Review trust funds, law firm says

Companies using trust funds warned to review how capital gains are allocated

Companies using trust funds have been warned to review how capital gains are allocated, following the outcome of a Federal Court hearing.

The court ruled on how trust funds should be run, saying an income beneficiary’s tax liability should be governed by the ‘proportionate approach’ and that capital gains should not be taxed at the highest marginal rate.

Rather than ruling that trustees should be responsible for taxing capital gains, the court found business owners should have the right to tax capital gains in the hands of beneficiaries, who can take advantage of a 50 percent concession.

Under the proportionate method, beneficiaries are taxed based on their stake in the trust's income.But law firm Malleson says trustees must make this clear when drafting deeds to ensure beneficiaries are not too heavily taxed.

"It follows that if deeds (and in the case of discretionary trusts, resolutions) are not appropriately drafted, that beneficiaries may be taxed on more than they receive," the firm says.

The case involving Phillip and Davina Bamford and their company P&D Bamford Enterprises centred on the definition of ‘share’ and how income should be allocated.

Lawyers for the Bamfords claimed a beneficiary’s share of an income should be proportionate when they are not entitled to a fixed share or specified when a beneficiary is not receiving a proportionate amount.

"In other words, Mr and Mrs Bamford say the word ‘share’…denotes a concept which changes to reflect the method by which beneficiaries’ entitlements to share in the income of the trust estate is determined," court documents say.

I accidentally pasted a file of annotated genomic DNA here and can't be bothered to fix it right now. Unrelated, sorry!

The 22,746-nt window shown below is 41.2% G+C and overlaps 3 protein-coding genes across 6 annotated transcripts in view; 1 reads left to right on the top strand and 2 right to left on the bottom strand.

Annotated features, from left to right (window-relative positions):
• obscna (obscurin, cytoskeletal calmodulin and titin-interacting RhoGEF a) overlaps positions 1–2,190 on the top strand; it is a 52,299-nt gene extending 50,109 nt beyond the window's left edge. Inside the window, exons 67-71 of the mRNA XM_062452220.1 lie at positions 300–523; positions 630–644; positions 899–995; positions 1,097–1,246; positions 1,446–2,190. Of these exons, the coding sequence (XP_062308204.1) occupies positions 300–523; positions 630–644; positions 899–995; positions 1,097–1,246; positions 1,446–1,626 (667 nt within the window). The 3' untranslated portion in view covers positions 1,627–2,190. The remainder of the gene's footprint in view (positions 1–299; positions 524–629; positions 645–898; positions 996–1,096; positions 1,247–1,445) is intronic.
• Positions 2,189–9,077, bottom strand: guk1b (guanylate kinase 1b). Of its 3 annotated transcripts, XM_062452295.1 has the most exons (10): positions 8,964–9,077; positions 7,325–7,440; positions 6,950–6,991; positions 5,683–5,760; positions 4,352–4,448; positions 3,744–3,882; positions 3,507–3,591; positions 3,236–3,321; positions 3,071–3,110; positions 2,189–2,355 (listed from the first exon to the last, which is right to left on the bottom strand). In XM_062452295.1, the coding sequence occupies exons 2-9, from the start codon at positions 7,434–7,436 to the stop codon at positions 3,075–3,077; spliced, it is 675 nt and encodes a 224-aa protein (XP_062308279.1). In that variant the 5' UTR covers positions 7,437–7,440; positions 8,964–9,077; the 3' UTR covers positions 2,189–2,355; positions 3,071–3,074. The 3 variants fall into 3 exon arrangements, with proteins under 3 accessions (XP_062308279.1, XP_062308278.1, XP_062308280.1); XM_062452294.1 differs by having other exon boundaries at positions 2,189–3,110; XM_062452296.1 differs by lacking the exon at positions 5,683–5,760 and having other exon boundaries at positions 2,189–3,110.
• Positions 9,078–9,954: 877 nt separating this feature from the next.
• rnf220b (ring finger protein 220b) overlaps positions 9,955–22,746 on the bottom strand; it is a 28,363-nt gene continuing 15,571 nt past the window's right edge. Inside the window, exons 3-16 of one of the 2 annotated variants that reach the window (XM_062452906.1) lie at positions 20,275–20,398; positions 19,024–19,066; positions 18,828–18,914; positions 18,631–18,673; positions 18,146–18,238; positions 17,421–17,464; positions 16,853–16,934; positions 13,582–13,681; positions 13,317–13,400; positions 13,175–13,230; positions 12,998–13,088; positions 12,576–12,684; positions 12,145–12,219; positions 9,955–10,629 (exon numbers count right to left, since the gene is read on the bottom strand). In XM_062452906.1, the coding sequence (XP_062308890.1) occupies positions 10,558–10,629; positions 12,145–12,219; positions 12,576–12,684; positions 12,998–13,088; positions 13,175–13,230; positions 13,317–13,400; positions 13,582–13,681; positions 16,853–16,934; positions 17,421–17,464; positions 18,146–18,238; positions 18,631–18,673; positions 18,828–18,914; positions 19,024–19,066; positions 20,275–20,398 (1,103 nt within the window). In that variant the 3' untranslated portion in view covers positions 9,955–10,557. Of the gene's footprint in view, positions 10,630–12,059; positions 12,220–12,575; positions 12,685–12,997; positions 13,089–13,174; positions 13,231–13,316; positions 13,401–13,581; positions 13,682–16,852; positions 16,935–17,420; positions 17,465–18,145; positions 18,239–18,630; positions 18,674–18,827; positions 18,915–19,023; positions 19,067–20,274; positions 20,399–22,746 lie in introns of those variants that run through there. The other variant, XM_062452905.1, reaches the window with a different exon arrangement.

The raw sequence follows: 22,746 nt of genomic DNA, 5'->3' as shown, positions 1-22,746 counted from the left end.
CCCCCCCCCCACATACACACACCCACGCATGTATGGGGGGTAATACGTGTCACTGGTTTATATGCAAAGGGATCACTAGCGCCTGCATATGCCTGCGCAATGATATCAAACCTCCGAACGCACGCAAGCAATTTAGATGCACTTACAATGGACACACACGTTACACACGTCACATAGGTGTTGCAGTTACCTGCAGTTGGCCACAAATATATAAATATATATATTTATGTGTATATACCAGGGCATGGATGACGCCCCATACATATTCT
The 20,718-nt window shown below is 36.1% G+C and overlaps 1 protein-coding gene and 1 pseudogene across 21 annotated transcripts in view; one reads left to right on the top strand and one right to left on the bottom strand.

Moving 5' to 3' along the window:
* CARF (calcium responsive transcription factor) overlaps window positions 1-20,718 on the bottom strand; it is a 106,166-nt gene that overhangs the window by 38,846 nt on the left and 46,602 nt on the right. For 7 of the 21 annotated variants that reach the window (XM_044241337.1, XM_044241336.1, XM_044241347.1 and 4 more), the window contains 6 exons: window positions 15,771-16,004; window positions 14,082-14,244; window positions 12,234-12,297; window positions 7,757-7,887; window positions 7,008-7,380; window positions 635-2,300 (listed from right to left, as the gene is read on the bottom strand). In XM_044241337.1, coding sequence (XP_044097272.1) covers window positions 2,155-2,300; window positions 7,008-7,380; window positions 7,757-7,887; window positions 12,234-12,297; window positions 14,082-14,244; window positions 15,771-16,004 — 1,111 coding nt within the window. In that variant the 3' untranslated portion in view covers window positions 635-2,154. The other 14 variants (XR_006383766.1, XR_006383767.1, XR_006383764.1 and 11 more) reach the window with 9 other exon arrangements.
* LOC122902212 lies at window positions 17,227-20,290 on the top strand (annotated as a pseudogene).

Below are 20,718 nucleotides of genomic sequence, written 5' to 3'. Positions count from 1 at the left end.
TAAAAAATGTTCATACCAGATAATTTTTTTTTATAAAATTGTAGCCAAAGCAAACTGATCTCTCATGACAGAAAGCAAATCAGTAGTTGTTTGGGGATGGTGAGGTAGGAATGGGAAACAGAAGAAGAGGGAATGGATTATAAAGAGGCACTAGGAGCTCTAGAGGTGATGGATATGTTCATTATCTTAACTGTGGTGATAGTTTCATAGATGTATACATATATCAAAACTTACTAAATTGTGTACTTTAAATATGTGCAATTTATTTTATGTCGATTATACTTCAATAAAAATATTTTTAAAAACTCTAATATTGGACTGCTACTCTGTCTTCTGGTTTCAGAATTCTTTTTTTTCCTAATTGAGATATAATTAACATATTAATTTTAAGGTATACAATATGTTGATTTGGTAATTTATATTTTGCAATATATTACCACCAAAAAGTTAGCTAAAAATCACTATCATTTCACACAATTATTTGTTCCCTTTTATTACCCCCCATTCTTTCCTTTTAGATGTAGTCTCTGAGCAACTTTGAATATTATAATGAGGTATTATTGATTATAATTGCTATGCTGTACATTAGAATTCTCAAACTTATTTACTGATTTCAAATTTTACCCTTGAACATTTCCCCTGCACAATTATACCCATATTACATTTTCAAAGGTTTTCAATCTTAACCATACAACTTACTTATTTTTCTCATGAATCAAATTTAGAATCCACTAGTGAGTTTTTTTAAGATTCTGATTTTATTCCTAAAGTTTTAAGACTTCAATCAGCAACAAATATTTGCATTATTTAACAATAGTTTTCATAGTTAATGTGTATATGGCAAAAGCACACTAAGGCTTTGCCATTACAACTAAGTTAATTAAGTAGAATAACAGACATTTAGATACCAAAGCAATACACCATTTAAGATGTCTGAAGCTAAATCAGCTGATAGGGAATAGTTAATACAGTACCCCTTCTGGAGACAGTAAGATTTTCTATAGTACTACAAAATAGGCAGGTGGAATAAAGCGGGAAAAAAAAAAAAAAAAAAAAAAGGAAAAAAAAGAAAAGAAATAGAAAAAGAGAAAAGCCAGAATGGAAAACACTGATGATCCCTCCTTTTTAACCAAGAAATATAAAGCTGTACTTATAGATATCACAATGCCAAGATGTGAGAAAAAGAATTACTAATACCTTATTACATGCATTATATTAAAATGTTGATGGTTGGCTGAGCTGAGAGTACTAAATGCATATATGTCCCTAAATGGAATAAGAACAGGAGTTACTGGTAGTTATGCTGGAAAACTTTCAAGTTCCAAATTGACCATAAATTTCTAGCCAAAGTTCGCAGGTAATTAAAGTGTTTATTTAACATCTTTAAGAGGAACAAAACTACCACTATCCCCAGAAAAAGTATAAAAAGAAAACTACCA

But the court rejected the argument, ruling "it is erroneous" for the term ‘share’ to be limited to a fixed amount because it "refers to a beneficiary’s proportionate or fractional entitlement to the income of the trust estate".

"Mr and Mrs Bamford’s contentions must be rejected," the court ruled.

The findings come as the Australian Taxation Office (ATO) looks at reviewing the laws surrounding trust funds.

Referring to a document sent to tax advisers by the ATO, Greg Cahill from law firm Cooper Grace Ward says accountants and advisers need to be aware of a proposal to formally identify trust fund provisions, which are currently uncertain as to how capital gains are treated.

"They [accountants] have to be more careful with how they deal with trust income and capital gain," Cahill says.

Based on the ATO document, Cahill says the tax office will use the proportionate measure when conducting audits, meaning "a lot of the capital gains being derived will be taxed at a higher rate".

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